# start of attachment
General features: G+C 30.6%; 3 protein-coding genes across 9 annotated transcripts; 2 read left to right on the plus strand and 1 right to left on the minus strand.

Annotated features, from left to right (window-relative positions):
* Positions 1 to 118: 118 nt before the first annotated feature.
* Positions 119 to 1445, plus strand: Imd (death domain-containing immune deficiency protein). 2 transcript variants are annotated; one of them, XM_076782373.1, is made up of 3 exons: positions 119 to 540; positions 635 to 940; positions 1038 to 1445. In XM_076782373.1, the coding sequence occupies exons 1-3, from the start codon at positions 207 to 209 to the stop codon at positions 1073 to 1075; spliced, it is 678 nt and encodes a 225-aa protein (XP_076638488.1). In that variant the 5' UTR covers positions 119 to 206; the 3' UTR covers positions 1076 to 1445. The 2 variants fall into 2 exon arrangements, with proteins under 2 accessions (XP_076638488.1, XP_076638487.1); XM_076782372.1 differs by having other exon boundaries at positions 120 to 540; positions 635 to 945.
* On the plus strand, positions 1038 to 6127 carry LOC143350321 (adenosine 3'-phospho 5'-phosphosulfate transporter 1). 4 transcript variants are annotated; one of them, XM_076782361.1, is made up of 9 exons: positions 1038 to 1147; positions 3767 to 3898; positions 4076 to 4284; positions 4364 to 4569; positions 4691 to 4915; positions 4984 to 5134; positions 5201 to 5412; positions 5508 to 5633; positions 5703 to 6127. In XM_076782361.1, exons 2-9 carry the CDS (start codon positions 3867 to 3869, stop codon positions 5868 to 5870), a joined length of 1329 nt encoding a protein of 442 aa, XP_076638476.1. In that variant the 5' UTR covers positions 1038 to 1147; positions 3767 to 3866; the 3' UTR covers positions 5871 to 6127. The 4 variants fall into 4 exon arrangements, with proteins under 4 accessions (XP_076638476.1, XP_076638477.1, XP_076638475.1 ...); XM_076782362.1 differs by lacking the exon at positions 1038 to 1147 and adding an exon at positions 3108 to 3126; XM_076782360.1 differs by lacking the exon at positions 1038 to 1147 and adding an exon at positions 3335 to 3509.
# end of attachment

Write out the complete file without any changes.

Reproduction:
General features: G+C 30.6%; 3 protein-coding genes across 9 annotated transcripts; 2 read left to right on the plus strand and 1 right to left on the minus strand.

Annotated features, from left to right (window-relative positions):
* Positions 1 to 118: 118 nt before the first annotated feature.
* Positions 119 to 1445, plus strand: Imd (death domain-containing immune deficiency protein). 2 transcript variants are annotated; one of them, XM_076782373.1, is made up of 3 exons: positions 119 to 540; positions 635 to 940; positions 1038 to 1445. In XM_076782373.1, the coding sequence occupies exons 1-3, from the start codon at positions 207 to 209 to the stop codon at positions 1073 to 1075; spliced, it is 678 nt and encodes a 225-aa protein (XP_076638488.1). In that variant the 5' UTR covers positions 119 to 206; the 3' UTR covers positions 1076 to 1445. The 2 variants fall into 2 exon arrangements, with proteins under 2 accessions (XP_076638488.1, XP_076638487.1); XM_076782372.1 differs by having other exon boundaries at positions 120 to 540; positions 635 to 945.
* On the plus strand, positions 1038 to 6127 carry LOC143350321 (adenosine 3'-phospho 5'-phosphosulfate transporter 1). 4 transcript variants are annotated; one of them, XM_076782361.1, is made up of 9 exons: positions 1038 to 1147; positions 3767 to 3898; positions 4076 to 4284; positions 4364 to 4569; positions 4691 to 4915; positions 4984 to 5134; positions 5201 to 5412; positions 5508 to 5633; positions 5703 to 6127. In XM_076782361.1, exons 2-9 carry the CDS (start codon positions 3867 to 3869, stop codon positions 5868 to 5870), a joined length of 1329 nt encoding a protein of 442 aa, XP_076638476.1. In that variant the 5' UTR covers positions 1038 to 1147; positions 3767 to 3866; the 3' UTR covers positions 5871 to 6127. The 4 variants fall into 4 exon arrangements, with proteins under 4 accessions (XP_076638476.1, XP_076638477.1, XP_076638475.1 ...); XM_076782362.1 differs by lacking the exon at positions 1038 to 1147 and adding an exon at positions 3108 to 3126; XM_076782360.1 differs by lacking the exon at positions 1038 to 1147 and adding an exon at positions 3335 to 3509.